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Is resection of periampullary or pancreatic adenocarcinoma with synchronous hepatic metastasis justified?†
Version of Record online: 16 OCT 2007
Copyright © 2007 American Cancer Society
Volume 110, Issue 11, pages 2484–2492, 1 December 2007
How to Cite
Gleisner, A. L., Assumpcao, L., Cameron, J. L., Wolfgang, C. L., Choti, M. A., Herman, J. M., Schulick, R. D. and Pawlik, T. M. (2007), Is resection of periampullary or pancreatic adenocarcinoma with synchronous hepatic metastasis justified?. Cancer, 110: 2484–2492. doi: 10.1002/cncr.23074
Presented at the Annual Meeting of the American Hepato-Pancreato-Biliary Association, Las Vegas, Nevada, April 18–22, 2007.
- Issue online: 19 NOV 2007
- Version of Record online: 16 OCT 2007
- Manuscript Accepted: 13 JUN 2007
- Manuscript Revised: 11 JUN 2007
- Manuscript Received: 30 APR 2007
- International Union Against Cancer/American Cancer Society
- American Cancer Society
- Coordenacao de Aperfeicoamento de Pessoal de Nivel Superior
To date, no consensus has been reached regarding which primary tumor subtypes are managed appropriately with hepatic metastectomy. Specifically, the role of hepatic resection for metastatic periampullary or pancreatic adenocarcinoma remains controversial.
Between 1995 and 2005, 1563 patients underwent surgical resection for periampullary carcinoma (n = 608 patients) or pancreatic adenocarcinoma (head, n = 905 patients; tail, n = 50 patients). Data on demographics, operative details, primary tumor status, and—when indicated—extent of hepatic metastasis were collected.
Of the 1563 patients who underwent resection of periampullary or pancreatic adenocarcinoma, 22 patients (1.4%) underwent simultaneous hepatic resection for synchronous liver metastasis. The primary tumor site was ampullary (n = 1 patient ), duodenal (n = 2 patients), distal bile duct (n = 2 patients), or pancreas (head, n = 10 patients; tail, n = 7 patients). The majority of patients (86.4%) had a solitary hepatic metastasis, and the median size of the largest lesion was 0.6 cm. Hepatic metastectomy included wedge resection (n = 20 patients), segmentectomy (n = 1 patient), and hemihepatectomy (n = 1 patient). After matching patients on primary tumor histology and location, the median survival of patients who underwent hepatic resection of synchronous metastasis was 5.9 months compared with 5.6 months for patients who underwent palliative bypass alone (P = .46) and 14.2 months for patients with no metastatic disease who underwent primary tumor resection only (P < .001). Pancreatic (median, 5.9 months) versus nonpancreatic (median, 9.9 months) primary tumor histology was not associated with a difference in survival in patients who underwent resection of synchronous liver metastasis (P = .43).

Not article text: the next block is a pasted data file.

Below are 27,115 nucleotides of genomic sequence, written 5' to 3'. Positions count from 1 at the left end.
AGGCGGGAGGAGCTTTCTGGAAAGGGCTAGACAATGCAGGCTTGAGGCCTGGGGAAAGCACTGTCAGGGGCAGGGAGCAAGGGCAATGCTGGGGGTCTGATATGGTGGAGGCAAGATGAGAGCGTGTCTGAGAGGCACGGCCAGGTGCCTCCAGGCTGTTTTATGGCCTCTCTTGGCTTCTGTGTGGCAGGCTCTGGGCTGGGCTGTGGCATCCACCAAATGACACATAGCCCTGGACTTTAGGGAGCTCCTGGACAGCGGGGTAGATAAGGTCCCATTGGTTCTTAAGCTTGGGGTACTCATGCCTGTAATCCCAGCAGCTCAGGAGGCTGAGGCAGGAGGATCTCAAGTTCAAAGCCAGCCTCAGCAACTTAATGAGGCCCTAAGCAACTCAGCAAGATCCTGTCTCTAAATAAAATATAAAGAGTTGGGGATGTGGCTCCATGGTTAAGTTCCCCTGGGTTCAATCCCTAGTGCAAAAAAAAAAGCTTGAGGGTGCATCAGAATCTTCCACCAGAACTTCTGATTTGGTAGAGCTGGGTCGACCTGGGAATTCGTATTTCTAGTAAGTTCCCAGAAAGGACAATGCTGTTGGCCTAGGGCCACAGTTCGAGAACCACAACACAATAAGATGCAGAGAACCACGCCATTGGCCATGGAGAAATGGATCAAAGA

Even in well selected patients with low-volume metastatic liver disease, simultaneous resection of periampullary or pancreatic carcinoma with synchronous liver metastases did not result in long-term survival in the overwhelming majority of patients. Cancer 2007. © 2007 American Cancer Society.
Surgical resection of adenocarcinoma of the pancreas or periampullary area provides the only possibility of long-term survival. Although resection traditionally had been associated with relatively high morbidity and mortality, over the past several decades, advances in anesthesia, operative techniques, and postoperative care have led to marked improvements in perioperative outcomes.1, 2 Despite these improvements, the 5-year survival rate after surgical resection remains poor, ranging from 26% for patients with pancreatic adenocarcinoma2–5 to 70% for patients with ampullary carcinoma.6–8 Patients who have advanced locoregional or metastatic disease identified at the time of exploration have an even worse prognosis.9 Thus, there has been considerable debate regarding the best way to manage this cohort of patients. For those individuals with advanced locoregional disease, Lillemoe et al.10 reported that palliative pancreaticoduodenectomy resulted in improved long-term survival compared with traditional surgical palliation—even in patients with residual local disease. The role of surgical resection in the setting of evident low-volume metastatic disease, however, is much more controversial. Specifically, in the setting of hepatic metastasis, resection of the primary pancreatic or periampullary adenocarcinoma has been discouraged.
Although various studies have noted encouraging long-term results after liver resection of metastatic noncolorectal, nonneuroendocrine neoplasms,11–14 specific data on hepatic resection of metastatic disease from primary hepatobiliary lesions are limited. Adam et al.15 recently reported a 20% to 25% 5-year survival rate for patients who underwent hepatic resection of metastatic lesions from pancreaticobiliary primary tumors. However, the overwhelming majority of those patients had metachronous metastatic disease and underwent a staged procedure after a significant disease-free interval. Information on whether these results can be extrapolated to patients who present with synchronous disease (eg, primary tumor plus liver metastasis) is lacking. Therefore, the objective of the current study was to assess the efficacy of simultaneous resection of primary periampullary or pancreatic adenocarcinoma with synchronous hepatic metastatic disease.